Nissan Magnite: Detailed first look at Nissan’s all-new compact-SUV
The Nissan Magnite is the first ‘all-new’ car from Nissan in a long time and it's headed straight to the compact SUV party, but is it packing all the right goodies?
The compact SUV segment is hotter than ever! Just in the last two months we’ve seen Kia and Toyota enter the segment, and the competition is fierce. Now, Nissan is back to taking India seriously and the lucrative compact SUV segment is what it’s targeting with the all-new Magnite. It gets bold styling, plenty of features and a turbo-petrol engine. Let’s dig a little deeper and see what the fuss is all about.
On the outside, the production-spec Magnite is very similar to what we saw with the concept. There’s a large single-piece grille up front, with Nissan’s new logo, flanked by thin LED headlights and L-shaped DRL elements which look distinctive. Around the side, the Magnite looks very proportionate — no awkward endings here — it also gets a touch of bling thanks to the chrome door handles, the (functional) roof rails, and the chrome strip running around the window line. The back is fairly simple, with wide tail lights (not LED) and the Nissan badge and Magnite lettering sitting proudly in the center. Nissan has added quite a few design touches to the Magnite to make it look more like an SUV, including the plastic cladding all around, the faux skid plates and the pronounced haunches. In person, the Magnite looks pretty good, the flared arches work well, as do the LED lighting elements and the Magnite should turn a few heads when it first hits the roads.
The Magnite’s interior is well laid out, with the center console tilted ever so slightly toward the driver, making it easier to use the 8-inch touchscreen and reach the AC controls put underneath the screen. The AC controls, and the start/stop button seem to have been lifted directly from the Renault Triber, a distant cousin to the Magnite. The steering wheel is similar to a Renault unit as well, but it gets well placed media and cruise control buttons. In terms of quality, the plastics are not up to the mark of the best cars in the segment and they feel quite scratchy. The buttons too aren’t very well damped, and there isn’t a solid thud when you shut the doors.
Where the Magnite scores well is in the space department. As a driver you also sit fairly high up and you get a good view outside. Ingress and egress is better than most rivals for both the front and rear seats, and rear-seat legroom is great. If I sit behind myself in any other compact-SUV, my knees touch the front seat. But in the Magnite I have about an inch of legroom there – not much, but significant. There’s also clever storage all around the cabin, including a slot for your smartphone in the rear armrest, and large door pockets.
The Magnite does get a fairly large touchscreen, but it isn’t the most high-res unit, nor the most responsive. The menus take some getting used to, but the icons are big so it is easy to figure out while on the go. It also supports wireless Apple CarPlay and Android Auto, which is great considering it also has wireless charging — you never really need to carry your cable. The 7-inch digital instrument cluster is very well designed, the information is crisp, the display is bright and it doesn’t mess around with throwing a bunch of irrelevant information at you. It is perhaps the most well executed digital instrument cluster in the segment. It also gets connected car tech and all the features that come with that — remote start, geo-fencing, vehicle status, you know the drill by now. There’s also an ‘Around View Monitor’ (360-degree cameras) which are a ‘segment-first’, but the cameras aren’t very good. You can barely make out what’s going on, although that may be because the spray from constant sanitisation had clouded it. We’ll wait to test it in outdoor conditions and save our final judgement for then. Either way, you probably shouldn’t buy the Magnite just for the 360-degree cameras.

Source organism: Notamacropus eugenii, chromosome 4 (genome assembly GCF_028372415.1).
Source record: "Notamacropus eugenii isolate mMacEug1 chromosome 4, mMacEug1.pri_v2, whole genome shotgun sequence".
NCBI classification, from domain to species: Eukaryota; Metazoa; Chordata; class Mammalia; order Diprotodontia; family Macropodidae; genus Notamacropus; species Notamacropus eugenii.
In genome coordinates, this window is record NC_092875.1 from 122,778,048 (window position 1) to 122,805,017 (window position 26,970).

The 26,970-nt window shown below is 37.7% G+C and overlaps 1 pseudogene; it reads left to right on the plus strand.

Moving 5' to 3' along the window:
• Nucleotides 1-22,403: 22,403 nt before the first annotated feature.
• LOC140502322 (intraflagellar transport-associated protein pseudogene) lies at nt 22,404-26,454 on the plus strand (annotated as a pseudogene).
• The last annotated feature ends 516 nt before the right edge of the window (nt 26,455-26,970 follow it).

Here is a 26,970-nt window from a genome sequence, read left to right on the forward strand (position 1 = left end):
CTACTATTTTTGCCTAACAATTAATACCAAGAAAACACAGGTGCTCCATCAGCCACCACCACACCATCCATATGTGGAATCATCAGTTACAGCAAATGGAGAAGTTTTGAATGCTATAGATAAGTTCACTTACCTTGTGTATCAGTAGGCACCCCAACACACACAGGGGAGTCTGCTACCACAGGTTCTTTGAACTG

Nissan also said there will be a Tech Pack on offer with the Magnite which will include an air purifier, ambient lighting, the aforementioned wireless charging and a ‘premium’ sound system. We do not know which brand the speakers will be from, nor can we tell you how good the ambient lighting works since the prototype car we spent time with only had wireless charging added into it which….works. Nissan has also not revealed whether the tech pack will be available on all variants, or on just the higher end ones.
Nissan only disclosed that the Magnite will get a 1-litre turbo-petrol engine, mated to a CVT. Power figures weren’t revealed but the same HRA0 engine is in the internationally sold Almera and it makes 99bhp and 152Nm of torque in that application. This HRA0 turbo-petrol engine is the same unit that we saw under the hood of the Triber at the Auto Expo this year. Expect a manual option as well as a naturally-aspirated 1-litre engine.
Nissan has not revealed prices for the Magnite yet but we expect it to be between Rs 6 lakh to Rs 10 lakh and for that price it offers a lot of kit, looks the part and will make you stand out in the sea of Maruti-Suzuki Brezzas and Hyundai Venues. These compact SUVs have become rather sophisticated to drive, and it will be interesting to see how the Magnite fares in this competition. The Triber was a step up on the Kwid dynamically, and Nissan should have polished the platform even more for the Magnite. On paper and in the flesh, the Magnite certainly looks interesting and Nissan should be able to price it aggressively and undercut the competition to make it more appealing. Now to get our hands on it on the road, and give you the evo India verdict!